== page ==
Thursday, September 16, 2010

anthropology lesson of the day-sex and fashion

For some ridiculous reason, Time, U.S. News, and other hemidemisemi-reputable magazines periodically feel the need to remind us of the link between sex appeal and genetics. This is like giving kids a lesson on why candy is appealing- it should be unnecessary, but it is fun to think about, especially when you're a science geek.

The one thing that puff-piece articles do get right is that it's worth teaching people that the reptilian part of our minds, as men, still plays a significant role in our modern lives. What escapes comments more often than not, however, is what a strong role genetic drives plays in all aspects of modern women's lives, as well. Unfortunately, most articles on this subject veer into Hollywood issues, isms, and quotations from no one who we care enough about to continue here's the cliff notes version for you, regarding sex and fashion, as compiled my me.

Look here, in the US, in 2010. fashion models are linear, with only modest curves about the breasts, and, for the most part, squared-off, spare hips. But look at fashion from 40 years ago... idealized women were curvy, with measurements that would require buying clothes from Lane Bryant today.
We're predisposed as men to like women with symmetrical facial features (to be passed to children who are more likely to find social acceptance because their features fit the standard), healthy boobs (which contain fat, to ensure that in the event of food scarcity, they'll be able to produce milk longer, which translates into greater survivability for children), and wide(ish) flared hips (greater survivability during chilbirth, for both mother and child, as the woman was the sole source of nutrition for the child for most of human history).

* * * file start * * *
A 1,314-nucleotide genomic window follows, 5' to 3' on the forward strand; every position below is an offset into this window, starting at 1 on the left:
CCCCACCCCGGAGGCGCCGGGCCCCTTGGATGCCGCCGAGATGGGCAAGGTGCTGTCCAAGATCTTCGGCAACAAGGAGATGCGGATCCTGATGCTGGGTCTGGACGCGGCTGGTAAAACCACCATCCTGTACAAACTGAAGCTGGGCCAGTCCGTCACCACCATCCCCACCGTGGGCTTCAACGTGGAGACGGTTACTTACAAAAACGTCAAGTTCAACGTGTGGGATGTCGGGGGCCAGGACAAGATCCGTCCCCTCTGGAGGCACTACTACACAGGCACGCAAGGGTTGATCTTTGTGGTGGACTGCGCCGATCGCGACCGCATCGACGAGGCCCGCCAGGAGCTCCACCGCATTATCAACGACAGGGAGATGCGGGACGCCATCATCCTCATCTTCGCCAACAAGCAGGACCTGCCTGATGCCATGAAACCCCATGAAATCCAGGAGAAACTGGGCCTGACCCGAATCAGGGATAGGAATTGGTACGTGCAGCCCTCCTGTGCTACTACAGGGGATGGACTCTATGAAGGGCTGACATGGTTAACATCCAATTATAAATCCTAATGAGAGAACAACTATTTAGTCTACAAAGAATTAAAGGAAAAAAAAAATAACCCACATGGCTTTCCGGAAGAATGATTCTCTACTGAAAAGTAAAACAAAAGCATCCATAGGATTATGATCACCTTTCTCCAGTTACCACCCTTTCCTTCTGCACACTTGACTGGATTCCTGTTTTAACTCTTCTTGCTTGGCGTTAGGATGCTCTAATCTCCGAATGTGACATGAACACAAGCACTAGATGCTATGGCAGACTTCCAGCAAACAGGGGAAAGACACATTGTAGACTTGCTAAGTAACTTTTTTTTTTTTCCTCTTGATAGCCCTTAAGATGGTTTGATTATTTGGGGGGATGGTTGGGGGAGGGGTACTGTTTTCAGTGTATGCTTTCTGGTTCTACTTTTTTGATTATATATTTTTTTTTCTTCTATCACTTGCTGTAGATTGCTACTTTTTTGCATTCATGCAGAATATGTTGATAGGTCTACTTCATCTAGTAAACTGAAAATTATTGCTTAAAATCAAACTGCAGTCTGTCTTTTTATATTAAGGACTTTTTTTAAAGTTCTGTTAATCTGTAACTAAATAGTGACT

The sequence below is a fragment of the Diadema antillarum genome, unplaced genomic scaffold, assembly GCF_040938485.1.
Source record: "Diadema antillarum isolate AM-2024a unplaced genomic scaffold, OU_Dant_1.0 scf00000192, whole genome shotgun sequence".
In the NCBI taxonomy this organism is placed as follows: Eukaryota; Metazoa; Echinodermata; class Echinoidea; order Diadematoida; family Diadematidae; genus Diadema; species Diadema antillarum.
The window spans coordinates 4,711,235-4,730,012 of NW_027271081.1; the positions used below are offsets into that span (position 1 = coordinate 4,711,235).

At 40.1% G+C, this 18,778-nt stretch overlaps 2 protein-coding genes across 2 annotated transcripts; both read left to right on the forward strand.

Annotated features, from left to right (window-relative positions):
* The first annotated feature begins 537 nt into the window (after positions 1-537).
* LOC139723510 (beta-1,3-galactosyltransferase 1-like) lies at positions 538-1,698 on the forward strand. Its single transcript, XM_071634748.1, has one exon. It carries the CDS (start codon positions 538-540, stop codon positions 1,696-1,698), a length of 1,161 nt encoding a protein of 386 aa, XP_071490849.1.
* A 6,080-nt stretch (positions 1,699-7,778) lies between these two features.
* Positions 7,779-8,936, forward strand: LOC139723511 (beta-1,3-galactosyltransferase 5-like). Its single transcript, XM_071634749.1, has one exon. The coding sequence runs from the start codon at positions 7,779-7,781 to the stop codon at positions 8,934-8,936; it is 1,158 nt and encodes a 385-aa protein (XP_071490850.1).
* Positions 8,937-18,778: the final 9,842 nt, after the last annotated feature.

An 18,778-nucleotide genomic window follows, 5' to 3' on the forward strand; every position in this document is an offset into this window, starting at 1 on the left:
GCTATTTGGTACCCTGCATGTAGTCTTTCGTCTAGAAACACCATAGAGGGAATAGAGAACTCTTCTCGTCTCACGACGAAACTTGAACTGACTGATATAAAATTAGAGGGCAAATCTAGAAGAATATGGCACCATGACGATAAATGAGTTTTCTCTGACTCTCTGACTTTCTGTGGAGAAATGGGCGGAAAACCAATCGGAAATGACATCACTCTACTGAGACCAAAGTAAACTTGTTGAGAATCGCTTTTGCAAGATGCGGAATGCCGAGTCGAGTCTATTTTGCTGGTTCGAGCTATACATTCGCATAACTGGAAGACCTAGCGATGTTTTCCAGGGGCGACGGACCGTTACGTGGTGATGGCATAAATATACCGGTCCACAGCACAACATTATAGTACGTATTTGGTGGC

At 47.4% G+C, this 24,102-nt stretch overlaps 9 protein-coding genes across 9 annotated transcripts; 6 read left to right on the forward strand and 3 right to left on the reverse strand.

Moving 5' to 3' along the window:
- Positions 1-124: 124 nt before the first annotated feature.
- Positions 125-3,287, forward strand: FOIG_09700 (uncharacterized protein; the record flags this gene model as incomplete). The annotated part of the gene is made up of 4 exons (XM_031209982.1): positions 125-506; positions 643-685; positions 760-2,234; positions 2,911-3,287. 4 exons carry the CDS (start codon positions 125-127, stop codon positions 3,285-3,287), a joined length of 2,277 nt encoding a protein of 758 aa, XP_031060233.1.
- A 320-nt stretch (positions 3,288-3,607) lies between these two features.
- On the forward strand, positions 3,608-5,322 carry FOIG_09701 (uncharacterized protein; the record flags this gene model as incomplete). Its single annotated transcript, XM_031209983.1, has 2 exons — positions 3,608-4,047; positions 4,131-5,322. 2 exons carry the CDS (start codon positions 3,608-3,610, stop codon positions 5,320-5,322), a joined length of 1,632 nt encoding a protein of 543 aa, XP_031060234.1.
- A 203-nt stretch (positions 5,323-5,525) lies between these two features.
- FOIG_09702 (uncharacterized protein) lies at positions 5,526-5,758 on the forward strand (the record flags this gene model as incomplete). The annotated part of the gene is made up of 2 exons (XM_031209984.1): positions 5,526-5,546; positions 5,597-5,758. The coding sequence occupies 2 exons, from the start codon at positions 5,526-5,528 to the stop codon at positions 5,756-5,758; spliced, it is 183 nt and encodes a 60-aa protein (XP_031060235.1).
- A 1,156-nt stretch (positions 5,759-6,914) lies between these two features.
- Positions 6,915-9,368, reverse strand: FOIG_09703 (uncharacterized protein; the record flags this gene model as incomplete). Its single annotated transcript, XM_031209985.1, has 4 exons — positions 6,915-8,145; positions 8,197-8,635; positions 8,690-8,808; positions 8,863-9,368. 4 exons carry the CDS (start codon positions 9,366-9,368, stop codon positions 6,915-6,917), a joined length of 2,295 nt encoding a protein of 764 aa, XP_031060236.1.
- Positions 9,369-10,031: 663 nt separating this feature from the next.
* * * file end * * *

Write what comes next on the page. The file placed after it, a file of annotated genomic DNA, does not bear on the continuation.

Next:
In this way, it is difficult to see how the genetic drive to create appeal for an attractive, robust woman has led to today's fashion models, who resemble coat hangers with mosquito bite boobs... except for lingerie models, who, unsurprisingly, look like women, since they're selling through the use of sex appeal.
Here's the thing, though. Female influence in fashion is on the rise. Women are buying clothes that are attractive to them, not to men. While fashion is intricately and wholly related to display behaviors, which is part of the mating ritual, there has come a false dichotomy whereby display behavior also is cridited primarily as only a show of social standing. The need for fashion to stimulate men into opening their wallets, or hearts without breaking social norms has declined. With increased spending power, the role of sex in fashion is not critical in all areas... except when it comes to sexy clothes, when, surprise, surprise, the models can't be mistaken for 12 year-old boys and still sell.

What is interesting, to me, is that the non-mating display rituals- buying clothes that are interesting and memorable, but not designed to attract a mate, are secondary mating ritual behaviors, as well. So, the woman who buys the expensive, overpriced, attractive but unsexy top that is modeled by another women who resembles Olive Oyl, isn't buying for the sake of sex appeal. She's buying because the nice shirt is also a status symbol. She can afford the clothes, they look nice to her. That's conditioned behavior, because no one needs an overpriced shirt. She's compelled to buy the shirt because making an effort to look nice is a competitive behavior. Competitive behaviors are a mating behavior, a war by proxy for breeding rights, in our case.

So, although clothes may be unsexy but attractive, solely for women, they're still being bought to attract mates, at the root of all things, denials notwithstanding, sex still sells, even when we're not talking about sex, because efforts to promote reproduction are still the cornerstone of humanity's longevity, and the primary driving force in most human behavior, even today.

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